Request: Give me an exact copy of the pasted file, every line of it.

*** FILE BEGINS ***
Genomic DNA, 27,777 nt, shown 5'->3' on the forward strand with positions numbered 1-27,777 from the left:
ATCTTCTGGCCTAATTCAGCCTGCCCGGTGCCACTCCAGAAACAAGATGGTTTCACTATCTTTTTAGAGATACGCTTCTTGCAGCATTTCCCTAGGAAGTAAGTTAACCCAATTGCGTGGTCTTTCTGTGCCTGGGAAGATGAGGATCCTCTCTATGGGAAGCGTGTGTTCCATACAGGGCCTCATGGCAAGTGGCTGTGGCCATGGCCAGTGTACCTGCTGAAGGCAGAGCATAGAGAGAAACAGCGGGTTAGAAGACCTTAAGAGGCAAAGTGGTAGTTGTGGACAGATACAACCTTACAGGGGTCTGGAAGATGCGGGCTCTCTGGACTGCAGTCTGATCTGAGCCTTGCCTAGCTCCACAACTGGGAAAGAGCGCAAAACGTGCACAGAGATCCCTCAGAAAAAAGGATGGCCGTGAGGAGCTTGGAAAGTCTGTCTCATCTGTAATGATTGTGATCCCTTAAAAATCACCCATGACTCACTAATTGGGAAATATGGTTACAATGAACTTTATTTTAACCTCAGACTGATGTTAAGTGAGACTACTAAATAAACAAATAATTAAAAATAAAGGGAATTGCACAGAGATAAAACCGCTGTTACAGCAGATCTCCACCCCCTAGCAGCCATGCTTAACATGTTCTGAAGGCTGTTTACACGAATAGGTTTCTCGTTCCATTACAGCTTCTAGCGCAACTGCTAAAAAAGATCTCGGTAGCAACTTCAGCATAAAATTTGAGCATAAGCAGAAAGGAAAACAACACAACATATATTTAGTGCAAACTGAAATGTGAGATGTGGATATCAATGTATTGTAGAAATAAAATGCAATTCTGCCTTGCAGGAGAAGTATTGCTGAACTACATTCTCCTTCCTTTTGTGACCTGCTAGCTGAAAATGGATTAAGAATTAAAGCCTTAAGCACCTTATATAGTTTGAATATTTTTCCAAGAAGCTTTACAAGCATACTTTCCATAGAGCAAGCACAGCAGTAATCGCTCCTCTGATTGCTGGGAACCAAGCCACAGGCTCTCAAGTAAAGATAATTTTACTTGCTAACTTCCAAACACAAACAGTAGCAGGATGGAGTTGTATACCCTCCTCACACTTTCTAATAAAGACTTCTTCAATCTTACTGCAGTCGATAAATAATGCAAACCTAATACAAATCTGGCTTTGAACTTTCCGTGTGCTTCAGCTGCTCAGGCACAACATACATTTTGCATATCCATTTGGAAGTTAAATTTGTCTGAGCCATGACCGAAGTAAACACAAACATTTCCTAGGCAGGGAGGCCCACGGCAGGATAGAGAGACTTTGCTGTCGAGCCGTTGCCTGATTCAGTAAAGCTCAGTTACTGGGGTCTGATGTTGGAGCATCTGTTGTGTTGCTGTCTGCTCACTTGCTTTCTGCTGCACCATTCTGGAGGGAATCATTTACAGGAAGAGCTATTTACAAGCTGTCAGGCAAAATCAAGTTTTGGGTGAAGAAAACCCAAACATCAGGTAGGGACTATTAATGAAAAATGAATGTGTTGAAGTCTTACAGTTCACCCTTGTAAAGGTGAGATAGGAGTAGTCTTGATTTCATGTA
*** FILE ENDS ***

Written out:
Genomic DNA, 27,777 nt, shown 5'->3' on the forward strand with positions numbered 1-27,777 from the left:
ATCTTCTGGCCTAATTCAGCCTGCCCGGTGCCACTCCAGAAACAAGATGGTTTCACTATCTTTTTAGAGATACGCTTCTTGCAGCATTTCCCTAGGAAGTAAGTTAACCCAATTGCGTGGTCTTTCTGTGCCTGGGAAGATGAGGATCCTCTCTATGGGAAGCGTGTGTTCCATACAGGGCCTCATGGCAAGTGGCTGTGGCCATGGCCAGTGTACCTGCTGAAGGCAGAGCATAGAGAGAAACAGCGGGTTAGAAGACCTTAAGAGGCAAAGTGGTAGTTGTGGACAGATACAACCTTACAGGGGTCTGGAAGATGCGGGCTCTCTGGACTGCAGTCTGATCTGAGCCTTGCCTAGCTCCACAACTGGGAAAGAGCGCAAAACGTGCACAGAGATCCCTCAGAAAAAAGGATGGCCGTGAGGAGCTTGGAAAGTCTGTCTCATCTGTAATGATTGTGATCCCTTAAAAATCACCCATGACTCACTAATTGGGAAATATGGTTACAATGAACTTTATTTTAACCTCAGACTGATGTTAAGTGAGACTACTAAATAAACAAATAATTAAAAATAAAGGGAATTGCACAGAGATAAAACCGCTGTTACAGCAGATCTCCACCCCCTAGCAGCCATGCTTAACATGTTCTGAAGGCTGTTTACACGAATAGGTTTCTCGTTCCATTACAGCTTCTAGCGCAACTGCTAAAAAAGATCTCGGTAGCAACTTCAGCATAAAATTTGAGCATAAGCAGAAAGGAAAACAACACAACATATATTTAGTGCAAACTGAAATGTGAGATGTGGATATCAATGTATTGTAGAAATAAAATGCAATTCTGCCTTGCAGGAGAAGTATTGCTGAACTACATTCTCCTTCCTTTTGTGACCTGCTAGCTGAAAATGGATTAAGAATTAAAGCCTTAAGCACCTTATATAGTTTGAATATTTTTCCAAGAAGCTTTACAAGCATACTTTCCATAGAGCAAGCACAGCAGTAATCGCTCCTCTGATTGCTGGGAACCAAGCCACAGGCTCTCAAGTAAAGATAATTTTACTTGCTAACTTCCAAACACAAACAGTAGCAGGATGGAGTTGTATACCCTCCTCACACTTTCTAATAAAGACTTCTTCAATCTTACTGCAGTCGATAAATAATGCAAACCTAATACAAATCTGGCTTTGAACTTTCCGTGTGCTTCAGCTGCTCAGGCACAACATACATTTTGCATATCCATTTGGAAGTTAAATTTGTCTGAGCCATGACCGAAGTAAACACAAACATTTCCTAGGCAGGGAGGCCCACGGCAGGATAGAGAGACTTTGCTGTCGAGCCGTTGCCTGATTCAGTAAAGCTCAGTTACTGGGGTCTGATGTTGGAGCATCTGTTGTGTTGCTGTCTGCTCACTTGCTTTCTGCTGCACCATTCTGGAGGGAATCATTTACAGGAAGAGCTATTTACAAGCTGTCAGGCAAAATCAAGTTTTGGGTGAAGAAAACCCAAACATCAGGTAGGGACTATTAATGAAAAATGAATGTGTTGAAGTCTTACAGTTCACCCTTGTAAAGGTGAGATAGGAGTAGTCTTGATTTCATGTA